In the third episode, Cassidy chooses to reach out to the vampire hunting vigilantes, who, to his immense surprise, turn out not to be vampire hunting vigilantes at all, but rather a couple of blokes on the side of the angels with an inexplicable fondness for cowboy hats, Tulip (unsurprisingly) chooses to make another doomed effort to reach out to Jesse, and Jesse chooses, somewhat predictably, to yet again bewilder anyone and everyone by setting out on the long road to some sort of believed redemption, with the rest of the town getting dragged along behind him, regardless of their opinions on the matter.

Did I enjoy it?


It was irreverent, unapologetically dark, and very well structured, furthering the main plotlines without losing sight of the all-important world-building detail.

However, it was also a little predictable. Tulip has been trudging the same path since day one, Jesse’s vacillating faith is par for the course, and Cassidy’s confrontation of the two blokes that he believes are stalking him is surely only to be expected, given his previously-aired prejudice against anyone reckless enough to hunt him down. As such, my favourite parts of the episode were the parts I couldn’t predict, which were in short the shock revelation in regards to the two taciturn antagonists claiming to be from ‘the government,’ and, subsequently, Cassidy’s interactions with the two men in question.

Cassidy’s major involvement in their plotline was nothing less than genius. Watching the three odd creatures bond over their shared beliefs (and general oddness) was decidedly entertaining, and inexplicably heart-warming. With many reasons to dislike each other, they nevertheless located shared ground, and despite mutual distrust, it was that shared ground that prevailed, an interesting response in a town in which violent behaviour is common on every day ending in ‘Y.’ The singularly bizarre nature of their conversation was great material, both entertaining and intriguing.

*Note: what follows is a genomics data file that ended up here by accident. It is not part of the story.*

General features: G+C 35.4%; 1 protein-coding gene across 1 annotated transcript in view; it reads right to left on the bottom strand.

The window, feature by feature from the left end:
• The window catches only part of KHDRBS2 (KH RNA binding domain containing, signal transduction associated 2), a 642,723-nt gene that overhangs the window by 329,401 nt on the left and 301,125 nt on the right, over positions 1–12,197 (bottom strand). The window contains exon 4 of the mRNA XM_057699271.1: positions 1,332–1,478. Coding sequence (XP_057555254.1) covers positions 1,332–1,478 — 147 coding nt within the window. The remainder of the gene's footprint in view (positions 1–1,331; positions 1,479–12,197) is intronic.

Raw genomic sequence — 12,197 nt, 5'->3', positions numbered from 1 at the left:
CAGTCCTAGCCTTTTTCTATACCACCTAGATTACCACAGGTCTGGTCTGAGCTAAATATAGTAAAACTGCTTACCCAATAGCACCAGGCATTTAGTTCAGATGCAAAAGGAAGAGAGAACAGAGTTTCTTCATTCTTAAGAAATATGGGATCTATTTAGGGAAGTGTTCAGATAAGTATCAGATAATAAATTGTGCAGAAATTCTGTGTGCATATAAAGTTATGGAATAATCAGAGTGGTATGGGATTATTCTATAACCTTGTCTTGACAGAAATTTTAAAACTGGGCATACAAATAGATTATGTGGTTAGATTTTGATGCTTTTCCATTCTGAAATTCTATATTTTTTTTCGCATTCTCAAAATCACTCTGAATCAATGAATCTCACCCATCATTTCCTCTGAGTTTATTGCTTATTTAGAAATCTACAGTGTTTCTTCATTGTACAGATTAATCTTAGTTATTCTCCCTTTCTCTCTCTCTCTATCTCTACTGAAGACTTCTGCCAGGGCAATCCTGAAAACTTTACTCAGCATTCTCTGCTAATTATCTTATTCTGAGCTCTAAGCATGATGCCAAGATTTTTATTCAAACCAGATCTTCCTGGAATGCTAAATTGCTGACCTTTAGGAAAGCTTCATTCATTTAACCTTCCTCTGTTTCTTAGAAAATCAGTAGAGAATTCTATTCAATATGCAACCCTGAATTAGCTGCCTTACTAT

On a similar note, Cassidy and Jesse’s dubious testing of Jesse’s shiny new ability was also thoroughly amusing, and yet it did not lose sight of the darker options and consequences of what said ability might plausibly achieve.

(Cassidy may or may not be my favourite character. I admit nothing.)

As for what I didn’t like, it seems safe to say that I was simply a little unimpressed with the predictability of the rest of the episode, as the first two had, in every respect, been the opposite. This isn’t a major concern, but just my given reason for why I wouldn’t rate it as highly as the others.

To sum up, I enjoyed the third episode of Preacher a lot. Thoroughly dark and frequently hard-hitting, it doesn’t make things easy for the viewer. There are no attempts to use a cleverly discreet camera angle by which violence might be implied but not explicitly depicted, and the viewer is obliged to see and understand everything in truly graphic detail, complicit to the violent acts that have been committed. With such a talented cast, and clever writing and production – in particular, I found the exceedingly varied dialogue admirable, as it is a rare show indeed that conveys more in the spaces between what characters say than in long, flowery speeches – even the parts that did not, strictly speaking, exceed my expectations, were still very good. It was a strong, entertaining episode that bodes well for what comes next.

(Please excuse me while I clamber down from this soapbox.)